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WayneStevenson
8-Apr-2014, 06:33
113505

I just thought I would share my results from testing some Ilford MGIV RC paper that I cut down into 4x5 to load into my cut film holders. With the intention of shooting at 8x10.

Besides Dektol and fixer, you need three other chemical solutions. Easily obtained, and inexpensive.

Bleach (2 part, mixed 1:1, makes very short life. I get several days before it stops working. It eventually goes clear but will still be useless with it's normal colour when it goes bad so always test):
Part A: 2g Potassium Permangnate to 1000ml water
Part B: 28g Sodium Bisulfate to 1000ml water

Clearing:
30g Sodium Metabisulfite to 1000ml water

Hypo Stock Solution:
32g Sodium Thiosulphate pentahydrate (Hypo) to 1000ml water

1)Developer Kodak Dektol stock with 3ml of hypo solution for 1:00 minute
2)Rinse
3)Bleach for about a minute
4)Rinse
5)Clearing solution for about a minute.
6)Rinse
7)Second exposure was done in daylight at sink while clearing and rinsing for only a couple minutes at most.
8)Second developer 20 - 30 seconds approx. Should be to completion.
9)Rinse
10)Fix (fixer of your choice)
11)Rinse
12)Dry.

Harold_4074
8-Apr-2014, 13:22
Interesting.

Years ago, I used to reversal-process Kodak Fine Grain Positive using a bleach/redevelop, but I don't recall ever seeing a formula for either which called for hypo in the developer. Is this your personal brew, or is there a resource of formulas like this somewhere?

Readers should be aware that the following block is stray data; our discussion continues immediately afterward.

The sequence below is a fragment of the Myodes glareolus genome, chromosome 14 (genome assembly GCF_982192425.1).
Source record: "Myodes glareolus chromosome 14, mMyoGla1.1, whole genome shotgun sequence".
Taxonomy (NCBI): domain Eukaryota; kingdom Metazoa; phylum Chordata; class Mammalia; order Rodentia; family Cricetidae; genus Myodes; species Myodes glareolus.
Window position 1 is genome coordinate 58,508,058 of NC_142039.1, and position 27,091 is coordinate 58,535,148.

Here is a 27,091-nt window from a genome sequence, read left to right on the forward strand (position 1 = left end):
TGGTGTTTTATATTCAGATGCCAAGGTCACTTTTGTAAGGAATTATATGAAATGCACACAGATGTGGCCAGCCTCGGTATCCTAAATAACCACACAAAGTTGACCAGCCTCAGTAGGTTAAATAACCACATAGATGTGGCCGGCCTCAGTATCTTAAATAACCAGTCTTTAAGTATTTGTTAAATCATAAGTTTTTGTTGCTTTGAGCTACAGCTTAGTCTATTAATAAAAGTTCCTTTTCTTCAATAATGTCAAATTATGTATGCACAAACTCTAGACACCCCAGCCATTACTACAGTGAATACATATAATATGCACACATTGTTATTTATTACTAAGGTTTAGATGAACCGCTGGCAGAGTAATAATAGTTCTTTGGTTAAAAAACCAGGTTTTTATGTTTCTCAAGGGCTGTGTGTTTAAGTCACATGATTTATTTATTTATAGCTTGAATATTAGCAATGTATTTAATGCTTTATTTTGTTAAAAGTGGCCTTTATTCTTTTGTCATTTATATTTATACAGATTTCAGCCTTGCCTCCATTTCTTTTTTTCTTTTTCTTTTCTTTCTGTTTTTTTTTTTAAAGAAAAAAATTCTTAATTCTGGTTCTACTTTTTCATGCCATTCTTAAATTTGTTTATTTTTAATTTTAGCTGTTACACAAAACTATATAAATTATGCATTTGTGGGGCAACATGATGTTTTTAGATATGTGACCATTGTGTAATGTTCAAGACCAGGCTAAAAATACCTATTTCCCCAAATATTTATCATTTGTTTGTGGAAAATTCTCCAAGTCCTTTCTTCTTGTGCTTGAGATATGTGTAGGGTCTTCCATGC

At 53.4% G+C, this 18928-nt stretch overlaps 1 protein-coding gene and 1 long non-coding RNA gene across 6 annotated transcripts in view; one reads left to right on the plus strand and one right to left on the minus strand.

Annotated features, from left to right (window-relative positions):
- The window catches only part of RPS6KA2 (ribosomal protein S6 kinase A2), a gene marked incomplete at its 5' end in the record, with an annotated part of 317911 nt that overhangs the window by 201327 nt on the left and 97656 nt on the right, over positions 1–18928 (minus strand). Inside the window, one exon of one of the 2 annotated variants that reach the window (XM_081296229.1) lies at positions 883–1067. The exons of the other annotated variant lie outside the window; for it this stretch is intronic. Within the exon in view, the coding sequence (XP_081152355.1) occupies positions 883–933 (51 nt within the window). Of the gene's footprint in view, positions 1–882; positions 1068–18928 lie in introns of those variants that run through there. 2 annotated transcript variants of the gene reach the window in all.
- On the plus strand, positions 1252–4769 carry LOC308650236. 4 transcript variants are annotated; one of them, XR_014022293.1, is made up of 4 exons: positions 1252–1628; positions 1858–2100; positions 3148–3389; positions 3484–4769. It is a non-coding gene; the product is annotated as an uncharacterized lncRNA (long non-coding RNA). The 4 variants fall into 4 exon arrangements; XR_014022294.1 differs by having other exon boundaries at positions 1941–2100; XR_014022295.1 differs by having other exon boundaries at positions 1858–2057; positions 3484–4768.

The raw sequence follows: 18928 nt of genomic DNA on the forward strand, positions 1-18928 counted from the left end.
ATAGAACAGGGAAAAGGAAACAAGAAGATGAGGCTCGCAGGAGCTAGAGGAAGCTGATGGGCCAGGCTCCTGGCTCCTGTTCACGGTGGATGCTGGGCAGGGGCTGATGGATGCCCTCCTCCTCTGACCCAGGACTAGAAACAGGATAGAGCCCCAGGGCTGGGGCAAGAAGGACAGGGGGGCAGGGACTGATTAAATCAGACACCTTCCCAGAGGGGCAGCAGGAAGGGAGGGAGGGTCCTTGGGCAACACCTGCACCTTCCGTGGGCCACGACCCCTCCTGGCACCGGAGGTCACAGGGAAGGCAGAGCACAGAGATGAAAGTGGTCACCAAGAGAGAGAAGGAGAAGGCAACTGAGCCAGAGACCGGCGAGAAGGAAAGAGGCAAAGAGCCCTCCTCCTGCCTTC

I've often thought that a variable-contrast "film" would be interesting to play with (never mind the blue vs. green spectral response!) so it is interesting to know that VC paper behaves itself so well.

Thanks for posting!

WayneStevenson
8-Apr-2014, 17:34
The hypo addition was intended for film reversal to slow things down a bit (not my recipe). Things went pretty quick for me with regular Dektol that I added it as well. And it seems to work great.

I'd love to try this paper out with contrast grade filters as well. Heh.

Emmanuel BIGLER
10-Apr-2014, 08:39
Many thanks for sharing the recipe with us !

Regarding additives in Developer#1, I remember a recipe for B&W film reversal process recommended by MACO, where potassium thiocyanate was added "in order to dissolve silver salts" but I have no real idea of the actual mechanism.

I have found this page in German, for film reversal; "Kaliumrhodanid" is the same chemical as potassium thiocyanate.
http://www.fotografie-in-schwarz-weiss.de/sw-fotografie/wissen/88-umkehrentwickler.html

----

Regarding filtering for contrast management : ss far as I've discussed with pinhole aficionados here in France using paper negatives, they prefer to use grade 0 or 1; so the idea is to filter to a relatively low contrast for the VC paper, not high contrast. But I have no idea how this combines with the reversal process.

Do you have an approx idea of the ISO rating ? Of course this will change behind a filter, but at least a starting value would be very helpful.
Thanks again !

WayneStevenson
10-Apr-2014, 20:38
You're welcome. :D Thanks for that bit of info on dissolving silver salts.

Oh. So sorry for that. I didn't realize I left that bit of information out. I spot metered the large light log in the pile. Shot the paper at ISO 3.

Emmanuel BIGLER
11-Apr-2014, 02:27
Shot the paper at ISO 3.

Thanks !
That's not really a much slower photo-sensitive medium than MACO SLIDE-DIRCT direct-positive ortho film, a very special film used to make direct copy of B&W transparent material.